With this scenario, Chile and Peru have become relatively richer in recent months.

Despite the efforts to diversify their economies, the dependence of these two countries on this metal is so strong that a rise or fall in their value directly impacts their public finances.

In the case of Chile, copper accounts for about half of its exports. About a third of the production is in the hands of state company Codelco, which in recent years faced difficult times.

The phrase “There is not a fucking weight” was made famous by the CEO of Codelco, Nelson Pizarro, in August 2016, when the outlook was bleak and a period of collective bargaining with the workers approached.

New “super-cycle”?

That time seems to have been left behind, as opposed to what could be a potential new “supercycle” of copper , although perhaps not as strong as the previous one, which began in 2003 and raised the price of metal through the roof.

“In the short term, this period generates greater benefits for producers, more income for the country, more public spending, greater investor confidence and an upward pressure on wages,” says Juan Carlos Guajardo, director of consultancy Plus Mining , in conversation with CTN News.

But the other side of the coin, warns the analyst, is that it is necessary to learn from the lessons of the period of low prices, in the sense of making investments thinking in the long term.

“The challenge is capitalization, turning incomes into something virtuous, saving for the future, going beyond the mere exploitation of the resource,” he adds.

The discussion in the producing countries has been focused on how to develop technological innovation in mining and how partnerships between the public and private sectors can be achieved to advance in areas such as research and development.

Mining is a gigantic market, which not only lives on copper, but generates dividends from all sectors associated with the industry.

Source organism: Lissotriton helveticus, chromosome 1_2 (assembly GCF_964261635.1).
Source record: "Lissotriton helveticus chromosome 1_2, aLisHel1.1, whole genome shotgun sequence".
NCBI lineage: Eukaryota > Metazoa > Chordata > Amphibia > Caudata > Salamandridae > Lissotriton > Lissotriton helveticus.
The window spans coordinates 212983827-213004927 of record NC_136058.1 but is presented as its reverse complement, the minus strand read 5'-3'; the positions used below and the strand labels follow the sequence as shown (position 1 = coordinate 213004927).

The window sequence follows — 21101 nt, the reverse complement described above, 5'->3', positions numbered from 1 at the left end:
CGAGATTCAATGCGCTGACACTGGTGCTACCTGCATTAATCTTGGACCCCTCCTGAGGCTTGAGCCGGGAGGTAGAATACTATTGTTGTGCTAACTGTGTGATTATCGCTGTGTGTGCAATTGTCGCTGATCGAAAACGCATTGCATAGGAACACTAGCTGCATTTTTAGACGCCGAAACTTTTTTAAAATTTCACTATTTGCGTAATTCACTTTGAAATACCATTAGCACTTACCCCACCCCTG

And each country also has its own challenges. Chile does not foresee large new mining projects on the horizon, while Peru has more room to grow in this sector, given that it did not register the same development in the past decades as the neighboring country and is now attracting more private investors.

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Each also has its own products: Chile sells a greater amount of refined copper, while Peru exports copper concentrate (which is less processed and whose price is lower).

Until now, experts in the sector do not believe that there will be a significant drop in the price of copper.

Some are more optimistic than others and there are always skeptics who think that the market will end up adjusting to return to a “more normal” price, closer to that registered in recent years.

In any case, with the increase that has been registered so far, the governments of Chile and Peru will have a less complicated future in financial terms.

And, theoretically, a greater economic dynamism should generate a higher standard of living for the population and an improvement in public finances so that when the next fall in the price of copper comes, the pain will be less strong.